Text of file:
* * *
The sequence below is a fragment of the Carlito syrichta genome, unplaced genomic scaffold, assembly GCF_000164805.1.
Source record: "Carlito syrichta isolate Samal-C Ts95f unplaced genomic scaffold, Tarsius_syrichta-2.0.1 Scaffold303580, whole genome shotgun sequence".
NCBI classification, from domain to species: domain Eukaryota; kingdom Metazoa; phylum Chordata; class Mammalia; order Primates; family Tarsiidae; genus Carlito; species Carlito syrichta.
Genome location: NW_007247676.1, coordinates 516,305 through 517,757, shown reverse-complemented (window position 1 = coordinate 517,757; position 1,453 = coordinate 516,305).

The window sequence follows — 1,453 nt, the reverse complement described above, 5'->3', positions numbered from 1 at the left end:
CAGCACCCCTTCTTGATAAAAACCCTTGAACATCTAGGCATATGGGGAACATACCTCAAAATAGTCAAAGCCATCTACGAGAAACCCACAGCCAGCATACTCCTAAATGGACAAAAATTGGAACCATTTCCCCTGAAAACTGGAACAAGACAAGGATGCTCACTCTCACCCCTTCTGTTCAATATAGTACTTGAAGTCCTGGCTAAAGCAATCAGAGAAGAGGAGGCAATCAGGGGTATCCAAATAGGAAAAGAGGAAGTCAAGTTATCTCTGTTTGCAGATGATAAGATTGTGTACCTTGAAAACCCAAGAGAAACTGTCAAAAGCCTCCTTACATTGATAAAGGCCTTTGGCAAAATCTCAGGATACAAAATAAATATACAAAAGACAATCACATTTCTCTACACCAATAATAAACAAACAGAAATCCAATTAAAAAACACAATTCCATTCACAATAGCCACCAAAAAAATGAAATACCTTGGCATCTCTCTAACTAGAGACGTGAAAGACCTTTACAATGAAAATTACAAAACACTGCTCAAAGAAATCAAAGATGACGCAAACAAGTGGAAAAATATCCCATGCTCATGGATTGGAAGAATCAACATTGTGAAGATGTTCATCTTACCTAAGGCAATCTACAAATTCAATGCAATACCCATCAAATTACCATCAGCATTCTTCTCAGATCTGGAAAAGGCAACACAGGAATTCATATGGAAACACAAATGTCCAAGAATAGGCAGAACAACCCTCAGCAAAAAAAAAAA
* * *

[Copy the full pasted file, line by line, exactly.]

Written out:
The sequence below is a fragment of the Carlito syrichta genome, unplaced genomic scaffold, assembly GCF_000164805.1.
Source record: "Carlito syrichta isolate Samal-C Ts95f unplaced genomic scaffold, Tarsius_syrichta-2.0.1 Scaffold303580, whole genome shotgun sequence".
NCBI classification, from domain to species: domain Eukaryota; kingdom Metazoa; phylum Chordata; class Mammalia; order Primates; family Tarsiidae; genus Carlito; species Carlito syrichta.
Genome location: NW_007247676.1, coordinates 516,305 through 517,757, shown reverse-complemented (window position 1 = coordinate 517,757; position 1,453 = coordinate 516,305).

The window sequence follows — 1,453 nt, the reverse complement described above, 5'->3', positions numbered from 1 at the left end:
CAGCACCCCTTCTTGATAAAAACCCTTGAACATCTAGGCATATGGGGAACATACCTCAAAATAGTCAAAGCCATCTACGAGAAACCCACAGCCAGCATACTCCTAAATGGACAAAAATTGGAACCATTTCCCCTGAAAACTGGAACAAGACAAGGATGCTCACTCTCACCCCTTCTGTTCAATATAGTACTTGAAGTCCTGGCTAAAGCAATCAGAGAAGAGGAGGCAATCAGGGGTATCCAAATAGGAAAAGAGGAAGTCAAGTTATCTCTGTTTGCAGATGATAAGATTGTGTACCTTGAAAACCCAAGAGAAACTGTCAAAAGCCTCCTTACATTGATAAAGGCCTTTGGCAAAATCTCAGGATACAAAATAAATATACAAAAGACAATCACATTTCTCTACACCAATAATAAACAAACAGAAATCCAATTAAAAAACACAATTCCATTCACAATAGCCACCAAAAAAATGAAATACCTTGGCATCTCTCTAACTAGAGACGTGAAAGACCTTTACAATGAAAATTACAAAACACTGCTCAAAGAAATCAAAGATGACGCAAACAAGTGGAAAAATATCCCATGCTCATGGATTGGAAGAATCAACATTGTGAAGATGTTCATCTTACCTAAGGCAATCTACAAATTCAATGCAATACCCATCAAATTACCATCAGCATTCTTCTCAGATCTGGAAAAGGCAACACAGGAATTCATATGGAAACACAAATGTCCAAGAATAGGCAGAACAACCCTCAGCAAAAAAAAAAA